Skip to content

The Far-Reaching Impacts of the CONVINCE Study

The CONVINCE Study followed over 1300 patients for more than two years across eight European countries.

When researchers began the CONVINCE Study, initial results of which were published in June 2023 in the New England Journal of Medicine, they sought to find ways to quantify the benefits patients might receive using high-volume hemodiafiltration (HDF) as compared to the standard of care, hemodialysis. Not only were the results promising with regards to HDF as a treatment method in reducing mortality rates, they also showed the unique role patient-reported outcomes (PROs) can play in medical studies for kidney patients and beyond.

Building compelling results

The CONVINCE Study began in 2018 with funding from the European Union’s Horizon 2020 research and innovation programme. The study took place in eight European countries, where HDF is more commonly available than other geographic regions, such as the United States. For over two-and-a-half years it followed more than 1300 participants, who were asked to complete surveys on their overall health, treatment, and well-being every three months. It provided solid results that particularly highlighted the way PROs can be used and implemented to show how persons with kidney disease view their own health over time. 

The importance of PROs

Krister Cromm is Fresenius Medical Care’s director of person-centered outcomes Research and played a critical role in gathering and analyzing data from the CONVINCE Study. According to Cromm, “A patient-reported outcome is a way to measure health-related quality of life, which is an important measure that has been defined by the World Health Organization.”

According to Cromm, PROs can delve deeper into how patients feel about their health versus strict physiological measurements of health, such as whether a patient can walk up a flight of stairs, or specific measures like blood pressure and lab results. Physiological measurements are crucial to determining health, which is why they can sometimes overshadow the importance of PROs in patient care. PROs, however, can tell us more about how a patient feels with a chronic disease and can lead to meaningful conversations about optimizing care and choosing the right treatment.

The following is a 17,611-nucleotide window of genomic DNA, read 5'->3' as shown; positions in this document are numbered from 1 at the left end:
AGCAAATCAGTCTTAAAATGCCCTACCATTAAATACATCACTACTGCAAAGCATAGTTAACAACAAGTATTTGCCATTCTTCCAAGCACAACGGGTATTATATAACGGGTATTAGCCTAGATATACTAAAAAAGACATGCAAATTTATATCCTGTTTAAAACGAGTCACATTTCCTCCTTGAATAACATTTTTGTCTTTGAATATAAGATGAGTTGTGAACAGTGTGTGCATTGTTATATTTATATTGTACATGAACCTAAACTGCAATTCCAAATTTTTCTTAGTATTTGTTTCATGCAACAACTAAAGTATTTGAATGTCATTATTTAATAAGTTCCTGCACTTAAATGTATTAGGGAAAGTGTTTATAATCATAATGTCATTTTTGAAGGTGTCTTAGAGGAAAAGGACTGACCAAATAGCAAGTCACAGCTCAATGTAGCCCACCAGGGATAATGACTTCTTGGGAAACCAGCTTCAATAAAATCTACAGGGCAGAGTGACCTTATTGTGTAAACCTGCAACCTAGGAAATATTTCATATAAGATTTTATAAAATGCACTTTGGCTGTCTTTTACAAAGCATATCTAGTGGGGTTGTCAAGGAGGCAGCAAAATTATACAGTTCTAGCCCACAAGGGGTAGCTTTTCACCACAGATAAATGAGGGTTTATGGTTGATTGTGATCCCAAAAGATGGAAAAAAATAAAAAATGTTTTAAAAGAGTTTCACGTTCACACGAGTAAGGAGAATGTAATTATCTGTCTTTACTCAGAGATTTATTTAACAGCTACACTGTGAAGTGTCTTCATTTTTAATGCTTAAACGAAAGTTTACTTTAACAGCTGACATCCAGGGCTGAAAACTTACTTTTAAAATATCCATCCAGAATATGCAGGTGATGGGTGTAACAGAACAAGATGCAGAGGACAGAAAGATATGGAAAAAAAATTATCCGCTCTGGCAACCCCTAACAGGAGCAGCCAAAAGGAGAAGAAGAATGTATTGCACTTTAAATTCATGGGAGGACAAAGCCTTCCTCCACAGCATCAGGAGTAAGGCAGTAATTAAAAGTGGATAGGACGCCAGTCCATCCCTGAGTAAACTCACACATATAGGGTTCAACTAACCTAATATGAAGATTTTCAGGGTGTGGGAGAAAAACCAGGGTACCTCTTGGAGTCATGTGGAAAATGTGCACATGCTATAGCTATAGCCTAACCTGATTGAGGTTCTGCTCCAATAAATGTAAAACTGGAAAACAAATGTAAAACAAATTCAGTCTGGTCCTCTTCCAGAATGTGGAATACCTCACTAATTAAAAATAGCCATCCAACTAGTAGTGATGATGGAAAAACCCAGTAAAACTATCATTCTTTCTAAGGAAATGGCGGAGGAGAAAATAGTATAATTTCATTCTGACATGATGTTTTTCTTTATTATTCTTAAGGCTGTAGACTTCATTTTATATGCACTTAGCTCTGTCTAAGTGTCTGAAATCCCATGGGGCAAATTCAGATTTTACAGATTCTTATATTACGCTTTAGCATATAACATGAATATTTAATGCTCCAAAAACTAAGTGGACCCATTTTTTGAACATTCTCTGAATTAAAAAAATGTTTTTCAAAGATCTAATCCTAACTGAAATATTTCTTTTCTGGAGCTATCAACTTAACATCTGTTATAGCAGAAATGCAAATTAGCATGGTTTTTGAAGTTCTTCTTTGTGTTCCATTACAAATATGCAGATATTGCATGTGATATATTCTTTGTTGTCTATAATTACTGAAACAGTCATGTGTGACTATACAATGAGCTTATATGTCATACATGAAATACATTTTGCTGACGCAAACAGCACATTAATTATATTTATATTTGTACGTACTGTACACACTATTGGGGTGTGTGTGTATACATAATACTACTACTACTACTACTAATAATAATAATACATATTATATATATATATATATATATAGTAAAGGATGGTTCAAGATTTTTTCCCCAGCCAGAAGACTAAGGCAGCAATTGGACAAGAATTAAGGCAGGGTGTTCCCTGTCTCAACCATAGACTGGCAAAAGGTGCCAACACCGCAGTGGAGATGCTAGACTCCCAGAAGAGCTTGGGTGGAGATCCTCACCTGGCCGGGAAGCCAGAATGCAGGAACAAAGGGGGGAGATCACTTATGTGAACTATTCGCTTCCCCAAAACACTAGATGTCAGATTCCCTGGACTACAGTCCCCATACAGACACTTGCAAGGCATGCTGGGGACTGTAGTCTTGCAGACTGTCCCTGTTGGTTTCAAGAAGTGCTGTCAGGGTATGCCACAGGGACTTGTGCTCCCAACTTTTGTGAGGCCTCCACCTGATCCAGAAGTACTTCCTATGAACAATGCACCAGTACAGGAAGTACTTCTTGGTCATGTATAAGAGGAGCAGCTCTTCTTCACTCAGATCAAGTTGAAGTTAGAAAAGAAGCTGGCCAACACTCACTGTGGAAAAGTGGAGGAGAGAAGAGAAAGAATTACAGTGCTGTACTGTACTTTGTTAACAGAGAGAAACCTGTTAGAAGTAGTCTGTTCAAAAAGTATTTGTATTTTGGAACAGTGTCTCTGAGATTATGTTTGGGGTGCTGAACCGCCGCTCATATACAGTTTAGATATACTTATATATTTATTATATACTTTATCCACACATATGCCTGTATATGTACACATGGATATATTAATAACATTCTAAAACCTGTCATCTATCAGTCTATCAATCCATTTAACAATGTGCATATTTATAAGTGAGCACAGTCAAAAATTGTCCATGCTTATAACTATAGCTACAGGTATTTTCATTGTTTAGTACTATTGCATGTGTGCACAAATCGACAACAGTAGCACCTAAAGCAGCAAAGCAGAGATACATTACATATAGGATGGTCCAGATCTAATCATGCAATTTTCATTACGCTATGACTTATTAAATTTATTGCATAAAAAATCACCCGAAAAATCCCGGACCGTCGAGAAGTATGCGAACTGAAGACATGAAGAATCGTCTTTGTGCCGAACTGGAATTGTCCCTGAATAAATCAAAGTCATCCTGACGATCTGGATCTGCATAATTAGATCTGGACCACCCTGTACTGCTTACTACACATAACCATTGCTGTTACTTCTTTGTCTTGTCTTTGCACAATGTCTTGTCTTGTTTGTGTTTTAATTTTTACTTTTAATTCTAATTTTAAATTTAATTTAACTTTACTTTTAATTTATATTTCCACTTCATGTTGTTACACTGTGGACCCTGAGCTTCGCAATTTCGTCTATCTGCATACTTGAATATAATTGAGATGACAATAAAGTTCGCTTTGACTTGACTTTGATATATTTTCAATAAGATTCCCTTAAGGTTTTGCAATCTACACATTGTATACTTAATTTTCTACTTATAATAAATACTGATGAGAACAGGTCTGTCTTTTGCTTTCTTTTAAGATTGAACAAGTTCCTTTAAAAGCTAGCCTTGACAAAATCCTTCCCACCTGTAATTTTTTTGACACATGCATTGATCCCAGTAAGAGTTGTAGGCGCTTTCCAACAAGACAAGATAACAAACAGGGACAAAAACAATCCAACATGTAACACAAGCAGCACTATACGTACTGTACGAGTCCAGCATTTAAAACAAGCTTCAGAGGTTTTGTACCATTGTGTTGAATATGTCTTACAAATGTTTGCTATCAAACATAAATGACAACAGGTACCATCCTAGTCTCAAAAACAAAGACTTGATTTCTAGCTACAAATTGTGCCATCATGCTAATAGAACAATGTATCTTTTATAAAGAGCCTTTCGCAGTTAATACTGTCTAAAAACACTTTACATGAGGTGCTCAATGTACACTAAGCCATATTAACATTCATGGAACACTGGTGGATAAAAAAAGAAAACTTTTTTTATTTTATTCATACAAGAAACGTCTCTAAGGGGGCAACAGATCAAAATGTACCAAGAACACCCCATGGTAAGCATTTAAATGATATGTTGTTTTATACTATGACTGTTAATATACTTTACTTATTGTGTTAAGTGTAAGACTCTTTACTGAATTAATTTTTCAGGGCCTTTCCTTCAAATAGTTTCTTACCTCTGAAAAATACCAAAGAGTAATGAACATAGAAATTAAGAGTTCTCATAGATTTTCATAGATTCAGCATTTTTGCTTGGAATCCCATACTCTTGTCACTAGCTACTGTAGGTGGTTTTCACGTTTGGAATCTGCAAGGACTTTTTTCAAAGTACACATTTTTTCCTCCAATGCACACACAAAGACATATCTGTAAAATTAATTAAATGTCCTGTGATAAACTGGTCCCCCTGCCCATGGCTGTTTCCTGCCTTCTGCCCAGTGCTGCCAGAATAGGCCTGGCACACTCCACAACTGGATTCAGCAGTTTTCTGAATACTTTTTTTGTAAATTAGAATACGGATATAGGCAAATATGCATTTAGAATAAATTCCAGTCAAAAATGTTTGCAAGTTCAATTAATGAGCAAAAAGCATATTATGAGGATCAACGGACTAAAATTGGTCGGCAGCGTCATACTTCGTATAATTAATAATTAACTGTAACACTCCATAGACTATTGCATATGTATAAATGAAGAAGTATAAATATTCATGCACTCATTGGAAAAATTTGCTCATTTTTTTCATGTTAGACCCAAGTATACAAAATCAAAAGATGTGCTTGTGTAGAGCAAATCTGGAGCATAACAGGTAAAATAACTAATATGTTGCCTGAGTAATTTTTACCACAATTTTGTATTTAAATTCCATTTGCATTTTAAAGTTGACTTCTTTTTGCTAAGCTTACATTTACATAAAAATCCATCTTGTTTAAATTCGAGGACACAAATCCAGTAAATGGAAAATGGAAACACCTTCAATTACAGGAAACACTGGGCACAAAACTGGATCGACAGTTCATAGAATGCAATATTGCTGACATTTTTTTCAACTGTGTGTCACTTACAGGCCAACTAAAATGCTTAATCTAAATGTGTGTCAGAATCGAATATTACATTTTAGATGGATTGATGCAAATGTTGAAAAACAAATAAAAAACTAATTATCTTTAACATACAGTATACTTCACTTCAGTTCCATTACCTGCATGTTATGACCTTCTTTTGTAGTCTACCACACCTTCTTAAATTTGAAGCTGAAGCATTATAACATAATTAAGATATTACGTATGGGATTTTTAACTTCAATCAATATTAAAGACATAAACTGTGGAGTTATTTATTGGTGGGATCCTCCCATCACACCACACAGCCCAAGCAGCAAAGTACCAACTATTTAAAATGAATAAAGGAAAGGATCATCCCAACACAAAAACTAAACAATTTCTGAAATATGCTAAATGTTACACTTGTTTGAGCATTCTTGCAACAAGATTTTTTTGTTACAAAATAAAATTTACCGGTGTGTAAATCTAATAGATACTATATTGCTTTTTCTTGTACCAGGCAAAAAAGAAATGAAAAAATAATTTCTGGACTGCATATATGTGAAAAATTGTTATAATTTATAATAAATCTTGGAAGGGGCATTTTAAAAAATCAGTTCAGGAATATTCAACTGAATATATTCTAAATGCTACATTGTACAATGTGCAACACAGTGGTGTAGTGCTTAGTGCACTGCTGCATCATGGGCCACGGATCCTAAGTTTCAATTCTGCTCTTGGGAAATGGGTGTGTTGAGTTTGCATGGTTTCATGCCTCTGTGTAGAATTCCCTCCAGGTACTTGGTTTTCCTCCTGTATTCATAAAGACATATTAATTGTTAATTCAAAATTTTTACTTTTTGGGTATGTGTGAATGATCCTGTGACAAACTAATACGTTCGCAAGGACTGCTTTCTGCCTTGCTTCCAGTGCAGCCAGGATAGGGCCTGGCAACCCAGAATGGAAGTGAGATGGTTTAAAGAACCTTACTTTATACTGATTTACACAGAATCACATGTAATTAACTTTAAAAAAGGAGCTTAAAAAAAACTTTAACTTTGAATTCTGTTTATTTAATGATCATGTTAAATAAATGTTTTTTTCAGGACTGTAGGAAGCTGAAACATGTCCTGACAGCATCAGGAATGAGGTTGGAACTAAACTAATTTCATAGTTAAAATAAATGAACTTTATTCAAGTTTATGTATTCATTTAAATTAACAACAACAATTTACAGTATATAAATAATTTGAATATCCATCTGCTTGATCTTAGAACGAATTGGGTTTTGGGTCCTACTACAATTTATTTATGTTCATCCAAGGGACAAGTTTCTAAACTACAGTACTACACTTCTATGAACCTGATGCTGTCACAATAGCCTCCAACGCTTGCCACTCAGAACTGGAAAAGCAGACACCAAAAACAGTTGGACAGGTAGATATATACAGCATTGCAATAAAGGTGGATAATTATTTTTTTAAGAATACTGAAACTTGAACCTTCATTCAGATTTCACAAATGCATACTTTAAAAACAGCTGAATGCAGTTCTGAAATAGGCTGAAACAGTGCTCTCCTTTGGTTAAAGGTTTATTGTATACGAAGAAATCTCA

“There are mental health components, such as measures about feeling depressed or anxious,” Cromm explains. “There are also social aspects of health. Can you have a meal with your family? Can you play with your grandchildren? All of these questions play a role in a patient’s quality of life, and they can influence that person’s overall health status.  We measure how these social aspects are related to your treatment.”

Designing the right survey to meet patients where they are

Cromm and his team sat down with people on dialysis to determine what was important to their quality of life with regards to their ongoing treatment. “They told us about many daily struggles such as feeling tired after dialysis, not being able to think as quickly as before, and not being able to participate in life in the way they wanted to,” says Cromm.

Additionally, study participants were able to have a say in how the study itself was conducted. As participants would be required to complete regular surveys on their health and well-being, they were able to let the research team know if they preferred surveys on tablet devices instead of on paper. The aim of personalizing surveys motivated participants and helped to gather information.

The CONVINCE Study used input from patient interviews, as well as standard questionnaires commonly used in kidney disease, to determine the questions to include. The core questionnaire used a system called PROMIS, which originated at Northwestern University. This system is adaptive, meaning that a participant’s response to one question can help prompt the next question they are asked. This can help patients get more targeted questions related to their own experiences and reduce the total number of questions they need to answer.

What the PROs are saying

The results of the CONVINCE Study were very positive. Patients reported increased cognitive and physical function. Cromm explains, “It's meaningful to know that if you go on hemodiafiltration you can participate more in social life and you will live longer, you will have a better quality of life if treated correctly on hemodiafiltration. I think these are very, very good prospects and a light at the end of the tunnel for many patients.”

For more information on the CONVINCE Study, visit and review study results as presented at the European Renal Association in May 2024. 


This release contains forward-looking statements that are subject to various risks and uncertainties. Actual results could differ materially from those described in these forward-looking statements due to various factors, including, but not limited to, changes in business, economic and competitive conditions, legal changes, regulatory approvals, impacts related to the COVID-19 pandemic results of clinical studies, foreign exchange rate fluctuations, uncertainties in litigation or investigative proceedings, and the availability of financing. These and other risks and uncertainties are detailed in Fresenius Medical Care’s reports filed with the U.S. Securities and Exchange Commission. Fresenius Medical Care does not undertake any responsibility to update the forward-looking statements in this release.

This project has received funding from the European Union's Horizon 2020 research and innovation programme under grant agreement No. 754803.

Publication date: June 2024

Related content

Our patient stories and company features.